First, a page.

The Big Burp Theory
Geologists drill for climate clues
About 55 million years ago, the Earth burped up a massive release of carbon dioxide into the atmosphere — an amount equivalent to burning all the petroleum and other fossil fuels that exist today — and got hotter by 9 to 15 degrees Fahrenheit.
For decades, UNH geology professor Will Clyde and other scientists have peered into that unique moment in our Earth’s history — the so-called Paleocene-Eocene thermal maximum (PETM) — and probed the implications it could have for current climate change by studying a 100-mile-wide semiarid corner of Wyoming called the Bighorn Basin, where sediment records and animal and plant fossils from the PETM are preserved in stratified rock outcroppings.
For the past five years, Clyde has led a team of scientists from 18 institu-tions in a pioneering National Science Foundation-funded study that researchers hope will provide more clues to that huge release of carbon and the associated warming event. To get an even closer look at the geological record, earlier this year, the $1.4 million Bighorn Basin Coring Project drilled six 2½ -inch diameter cores about 150 meters into the sediment.
“These rocks at the surface are always affected by weathering,” says Clyde, “so we decided we should have pristine rock from coring.”
The drilling was a success, producing six samples that were shipped to an international core depository at the University of Bremen in Germany. Even more successful, however, is what those samples have revealed.
“Because we can study the core in such better detail than the outcrop, we found this pretty large, very short burp before the main PETM,” says Clyde, describing escalating atmospheric carbon levels associated with a smaller period of warming that preceded the PETM.
The findings indicate that the PETM looks more like modern human-caused global warming than previously thought; less likely the result of a unique event like a meteor strike than a natural part of the Earth’s carbon cycle. As analysis of the Bighorn Basin samples continues, scientists are gaining more insight into what triggered the PETM — a mystery that unnerves Clyde and his colleagues.
“This carbon release is a big part of the carbon cycle that affected the climate system, and we still don’t understand what caused it,” says Clyde. “What we do understand better and better are the effects. It is very similar to what we see happening today because of modern CO2 release from the burning of fossil fuels.”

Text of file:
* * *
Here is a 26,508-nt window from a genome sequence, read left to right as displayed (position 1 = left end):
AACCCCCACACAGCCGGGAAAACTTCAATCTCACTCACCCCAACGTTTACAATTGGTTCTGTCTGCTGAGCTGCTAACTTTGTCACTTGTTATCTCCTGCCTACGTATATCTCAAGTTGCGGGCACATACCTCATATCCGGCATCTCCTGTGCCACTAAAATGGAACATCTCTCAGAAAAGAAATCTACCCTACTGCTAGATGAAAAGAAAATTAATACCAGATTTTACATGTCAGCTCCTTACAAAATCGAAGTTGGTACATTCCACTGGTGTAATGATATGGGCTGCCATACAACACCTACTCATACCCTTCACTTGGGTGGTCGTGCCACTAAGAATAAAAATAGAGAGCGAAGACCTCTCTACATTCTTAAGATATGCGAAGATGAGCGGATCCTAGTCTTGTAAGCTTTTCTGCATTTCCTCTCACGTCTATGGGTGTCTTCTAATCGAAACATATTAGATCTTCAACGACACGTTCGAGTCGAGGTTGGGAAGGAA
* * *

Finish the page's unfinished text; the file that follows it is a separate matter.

Could your couch be making you fat?
When it comes to maintaining a healthy weight, conventional wisdom suggests that hours on the couch with a bowl of ice cream will, for most of us, pack on the pounds. For the last decade, however, Gale Carey has been wondering whether it’s chemicals in the couch that might contribute to weight gain.
A professor of nutrition, Carey explores the connection between obesity and environmental chemicals. Her latest research has linked chemical flame retardants — ubiquitous in carpets, upholstered furniture and electronics — to insulin insensitivity and metabolic problems, both hallmarks of obesity.
“We aren’t trying to say flame retardants are the cause of obesity, but they could be a contributor,” says Carey. “Diet and exercise are the two biggies, but there’s this third component that we haven’t, until recently, considered that could be contributing.”
Carey initially approached research into the class of chemical flame retardants called polybrominated diphenyl ethers, or PBDEs, with a scientist’s skepticism. But when she and her colleagues exposed rats to PBDEs during growth to see how the chemicals affected fat storage and production, they found something surprising: the fat cells from the rats that were given the flame retardants behaved metabolically like they were taken from rats that were overweight.
More recently, Carey has looked at the effect of PBDEs on an enzyme called phosphoenolpyruvate carboxykinase, or PEPCK, which manages fat and sugar metabolism in the liver. “The liver gets the first pass of all the good, the bad and the ugly of what we’ve consumed,” she says, making it a great study site for roots of obesity.
Working with master’s student Kylie Cowens and funding from UNH’s N.H. Agricultural Experiment Station, Carey found that in rats exposed to PBDEs, both PEPCK activity and the liver’s ability to bind fatty acids were suppressed by nearly 50 percent — biochemical changes that could lead to insulin resistance.
While Carey’s focus remains fixed on the science of chemical flame retardants, she goes beyond the lab to explore the public health and policy implications of environmental chemicals like PBDEs, now dubbed “obesogens” for their link to human obesity.
Along with UNH seniors Mason Adams and Kasey Cushing, Carey is currently working on a study that’s measuring flame retardants in dorm rooms at UNH. Spearheaded by Silent Spring Institute, a nonprofit research group from Massachusetts, the study aims to bring environmental chemicals under the umbrella of the campus sustainability movement, raising awareness among environmentally active college students that could, she says, “potentially change campus purchasing policies and have a domino effect across the country.
“There are 100,000 synthetic chemicals in our environment. Hundreds of these get into our bodies and can affect our health. By refusing to buy products containing these chemicals, and voicing their opinion to Congress, people can affect change. Is this the environment — and the health — we want for our children, and future generations?”
Originally published in UNH Magazine—Spring/Summer 2015 Issue